Proposed tuition benchmark could make college more affordable


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Photo by Edwin Gano |

Even though there are no generally accepted personal-finance guidelines regarding the payment of college tuition, a new paper from an education nonprofit is suggesting that a new benchmark is necessary for higher education.

In a paper released on Aug. 19, the nonprofit Lumina Foundation proposes that throughout the entire United States, families should pay for tuition with 10 percent of the unit’s discretionary income saved over 10 years, and that students work 10 hours per week while attending school.

Dubbed the “Rule of 10,” the suggested benchmark aims to define college affordability in all-encompassing terms of what families can and should pay, according to the Lumina Foundation.

“The meteoric rise of higher education costs — and the growing student debt that has come with it — threatens the vitality of our postsecondary system and thwarts many Americans from earning the education beyond high school that is so critical to success,” said Jamie Merisotis, president and CEO of Lumina Foundation, in a press release.

The proposed tuition initiative is unrealistic primarily because most public higher education institutions have extensive budgetary problems, said Thomas Prusa, a professor in the Department of Economics.

The goal of the policy is to provide public higher education to a large group of students, Prusa said.

A college affordability standard imposed by the Rule of 10 would either not allow universities to raise tuition, or it would necessitate assistance from federal or state-level government to subsidize tuition costs instead of the student, Prusa said.

“You could ‘probably’ implement the policy, but is it going to be that … there’s going to be a flow of money to offset the lost tuition that might otherwise come from students?” he said.

State governments had previously subsidized higher education more heavily, Prusa said. Over the last 20 years, decisions have been made that decreases how much education costs policymakers are willing to finance.

“There (are) real issues here with the affordability of higher education,” he said. “This Rule of 10 is trying to address a problem, which is dramatically higher tuition fees (charged) to students.”

The Rule of 10 is within the realm of possibility, but is also ambiguous because it does not specifically address household income contributions from families with multiple children, said Lenna Nepomnyaschy, an associate professor in the School of Social Work.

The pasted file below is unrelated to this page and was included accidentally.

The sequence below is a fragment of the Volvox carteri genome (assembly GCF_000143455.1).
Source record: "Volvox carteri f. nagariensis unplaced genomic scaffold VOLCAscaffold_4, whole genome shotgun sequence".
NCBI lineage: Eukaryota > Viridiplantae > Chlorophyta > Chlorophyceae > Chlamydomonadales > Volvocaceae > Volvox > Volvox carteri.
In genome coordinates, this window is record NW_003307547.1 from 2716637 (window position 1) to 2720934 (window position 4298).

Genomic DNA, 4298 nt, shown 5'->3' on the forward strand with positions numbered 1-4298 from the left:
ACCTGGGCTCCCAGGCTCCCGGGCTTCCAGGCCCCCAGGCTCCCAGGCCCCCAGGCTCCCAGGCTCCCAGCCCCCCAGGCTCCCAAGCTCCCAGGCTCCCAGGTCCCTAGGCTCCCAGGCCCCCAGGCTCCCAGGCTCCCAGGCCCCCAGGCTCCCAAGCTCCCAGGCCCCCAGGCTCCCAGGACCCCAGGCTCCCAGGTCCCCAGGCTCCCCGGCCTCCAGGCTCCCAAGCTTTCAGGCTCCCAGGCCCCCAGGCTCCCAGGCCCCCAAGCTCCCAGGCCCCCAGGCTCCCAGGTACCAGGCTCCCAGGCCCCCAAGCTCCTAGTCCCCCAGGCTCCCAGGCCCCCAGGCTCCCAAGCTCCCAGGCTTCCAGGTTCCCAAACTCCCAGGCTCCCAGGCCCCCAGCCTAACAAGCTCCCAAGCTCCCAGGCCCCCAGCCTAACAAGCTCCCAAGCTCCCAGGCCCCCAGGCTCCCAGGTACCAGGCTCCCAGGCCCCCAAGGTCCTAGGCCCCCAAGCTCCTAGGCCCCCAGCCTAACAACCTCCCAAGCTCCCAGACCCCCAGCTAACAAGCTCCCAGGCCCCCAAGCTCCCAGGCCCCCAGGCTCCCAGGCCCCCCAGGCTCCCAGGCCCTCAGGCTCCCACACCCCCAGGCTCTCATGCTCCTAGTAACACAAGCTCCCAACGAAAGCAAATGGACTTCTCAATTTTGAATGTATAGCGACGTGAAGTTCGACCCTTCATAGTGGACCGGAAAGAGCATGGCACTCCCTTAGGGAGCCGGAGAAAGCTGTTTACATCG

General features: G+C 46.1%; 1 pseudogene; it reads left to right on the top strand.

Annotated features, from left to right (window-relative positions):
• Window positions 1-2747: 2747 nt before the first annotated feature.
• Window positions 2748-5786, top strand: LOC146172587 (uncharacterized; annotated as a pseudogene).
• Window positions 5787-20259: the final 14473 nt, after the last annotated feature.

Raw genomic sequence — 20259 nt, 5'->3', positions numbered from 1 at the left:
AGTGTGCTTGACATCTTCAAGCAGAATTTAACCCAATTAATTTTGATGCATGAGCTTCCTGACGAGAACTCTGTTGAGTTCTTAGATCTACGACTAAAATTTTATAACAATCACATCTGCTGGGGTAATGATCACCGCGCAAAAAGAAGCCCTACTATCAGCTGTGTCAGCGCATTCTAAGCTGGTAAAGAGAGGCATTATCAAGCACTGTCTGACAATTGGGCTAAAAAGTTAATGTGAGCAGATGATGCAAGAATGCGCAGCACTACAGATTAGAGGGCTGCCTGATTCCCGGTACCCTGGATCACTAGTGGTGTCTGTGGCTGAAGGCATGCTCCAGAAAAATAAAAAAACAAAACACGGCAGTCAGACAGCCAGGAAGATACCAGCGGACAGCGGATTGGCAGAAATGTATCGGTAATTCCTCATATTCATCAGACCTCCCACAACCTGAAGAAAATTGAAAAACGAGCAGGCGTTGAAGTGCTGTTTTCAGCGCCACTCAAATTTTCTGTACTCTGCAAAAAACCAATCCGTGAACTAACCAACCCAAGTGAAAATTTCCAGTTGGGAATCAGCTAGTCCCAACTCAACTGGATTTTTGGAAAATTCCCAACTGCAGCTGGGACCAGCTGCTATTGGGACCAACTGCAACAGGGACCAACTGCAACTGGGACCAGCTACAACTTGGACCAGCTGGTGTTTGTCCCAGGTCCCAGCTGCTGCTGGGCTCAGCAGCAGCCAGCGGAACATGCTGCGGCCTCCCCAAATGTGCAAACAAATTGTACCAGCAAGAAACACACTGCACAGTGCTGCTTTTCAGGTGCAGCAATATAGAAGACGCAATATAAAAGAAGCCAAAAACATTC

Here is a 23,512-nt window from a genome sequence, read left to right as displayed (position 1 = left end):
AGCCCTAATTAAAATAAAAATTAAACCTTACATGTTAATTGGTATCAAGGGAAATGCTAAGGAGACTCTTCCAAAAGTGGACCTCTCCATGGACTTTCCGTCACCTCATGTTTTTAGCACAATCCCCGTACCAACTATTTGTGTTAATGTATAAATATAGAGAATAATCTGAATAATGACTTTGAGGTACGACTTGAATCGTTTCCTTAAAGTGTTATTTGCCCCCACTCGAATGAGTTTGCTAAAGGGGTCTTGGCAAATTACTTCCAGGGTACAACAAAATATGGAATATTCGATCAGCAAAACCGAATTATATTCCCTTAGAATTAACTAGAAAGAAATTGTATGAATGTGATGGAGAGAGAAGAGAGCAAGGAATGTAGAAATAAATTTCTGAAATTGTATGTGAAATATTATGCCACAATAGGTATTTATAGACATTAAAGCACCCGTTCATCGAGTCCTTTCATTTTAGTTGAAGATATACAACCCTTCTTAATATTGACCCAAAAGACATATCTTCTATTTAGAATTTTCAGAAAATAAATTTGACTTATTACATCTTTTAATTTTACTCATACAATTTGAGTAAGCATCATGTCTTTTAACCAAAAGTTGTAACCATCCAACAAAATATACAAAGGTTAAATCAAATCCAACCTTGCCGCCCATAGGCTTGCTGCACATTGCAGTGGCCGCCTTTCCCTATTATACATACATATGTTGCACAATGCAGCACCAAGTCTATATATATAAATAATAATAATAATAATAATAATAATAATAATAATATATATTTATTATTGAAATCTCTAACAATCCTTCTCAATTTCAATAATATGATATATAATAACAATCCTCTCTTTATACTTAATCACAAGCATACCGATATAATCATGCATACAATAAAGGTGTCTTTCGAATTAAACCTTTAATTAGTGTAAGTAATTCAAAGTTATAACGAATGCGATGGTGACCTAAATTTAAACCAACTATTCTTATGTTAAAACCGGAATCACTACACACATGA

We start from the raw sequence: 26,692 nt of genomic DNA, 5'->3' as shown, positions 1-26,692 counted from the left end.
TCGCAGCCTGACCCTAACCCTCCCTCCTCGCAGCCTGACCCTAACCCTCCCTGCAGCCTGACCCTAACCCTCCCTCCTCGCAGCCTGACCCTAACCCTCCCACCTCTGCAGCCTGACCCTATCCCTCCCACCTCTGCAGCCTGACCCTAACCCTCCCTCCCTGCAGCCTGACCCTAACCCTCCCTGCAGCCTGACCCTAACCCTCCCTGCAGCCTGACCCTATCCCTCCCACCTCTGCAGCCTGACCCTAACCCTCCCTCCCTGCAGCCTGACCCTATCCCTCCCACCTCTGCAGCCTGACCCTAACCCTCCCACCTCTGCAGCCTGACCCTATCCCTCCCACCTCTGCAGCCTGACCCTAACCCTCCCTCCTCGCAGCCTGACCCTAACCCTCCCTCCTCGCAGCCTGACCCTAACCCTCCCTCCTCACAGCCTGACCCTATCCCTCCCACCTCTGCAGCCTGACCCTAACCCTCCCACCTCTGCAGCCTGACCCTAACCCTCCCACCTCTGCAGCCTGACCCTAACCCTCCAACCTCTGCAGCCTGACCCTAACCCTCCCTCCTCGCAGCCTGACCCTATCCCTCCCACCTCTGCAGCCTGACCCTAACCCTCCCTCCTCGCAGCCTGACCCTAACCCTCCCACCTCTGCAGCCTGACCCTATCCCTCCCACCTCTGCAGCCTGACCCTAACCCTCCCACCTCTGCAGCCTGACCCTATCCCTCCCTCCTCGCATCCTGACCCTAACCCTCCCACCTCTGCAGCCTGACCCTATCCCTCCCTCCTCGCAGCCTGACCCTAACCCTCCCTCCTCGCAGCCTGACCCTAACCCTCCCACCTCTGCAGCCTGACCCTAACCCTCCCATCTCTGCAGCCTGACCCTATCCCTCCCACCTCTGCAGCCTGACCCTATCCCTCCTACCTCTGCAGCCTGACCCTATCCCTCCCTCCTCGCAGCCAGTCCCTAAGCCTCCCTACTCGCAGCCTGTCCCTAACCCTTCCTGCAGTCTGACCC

Families living below 200 percent of the poverty line would not be expected to dip into savings to pay for college or assume high-interest debt, but the student attending school could still work off some of the expense, according to the Lumina Foundation.

But Nepomnyaschy said the Rule of 10 would be unrealistic for a typical family of three people living below 200 percent of the poverty line — or $38,000 — because a household income that low could not support three people anyway.

“Even 10 percent is still undoable probably, for a family like that,” she said. “It’s impossible to live on $38,000 with three people, let alone trying to send someone to college.”

The Rule of 10 would not work for the extreme ends of the income distribution because the money paid by families at the higher end often fund students from low-income families, and a standard for all financial circumstances would limit subsidization for students that cannot afford tuition, Nepomnyaschy said.

Maintaining a progressive percentage rate of pay that rises with family income is the best solution for the mean time because it would allow for continued education opportunities for students from low-income families, Nepomnyaschy said.

“With any flax tax or any flat kind of flat calculation that’s not progressive, you’re hurting lower income people and helping higher income people,” she said. “The point is not to do that here, the point is to create access for lower income people.”

If a student earned the federal minimum wage of $7.25 for 10 hours of work per week, the student could contribute $3, 625 per year, or $14,500 over four years, according to the Lumina Foundation.

While the proposed benchmark could be customized to fit a family’s financial circumstances, the Rule of 10 only addresses public sector expenses and not private sector concerns, such as the rising cost of textbooks.

In the end game, state support for higher education from Trenton is going to comprise somewhere between 10 and 20 percent of the Rutgers budget, Prusa said. The remainder is going to be financed by University students, federal grants and other forms of aid not provided by the state.

“Somebody is going to have to pay the bill to make the universities operate — to allow the universities to operate,” he said.


Dan Corey

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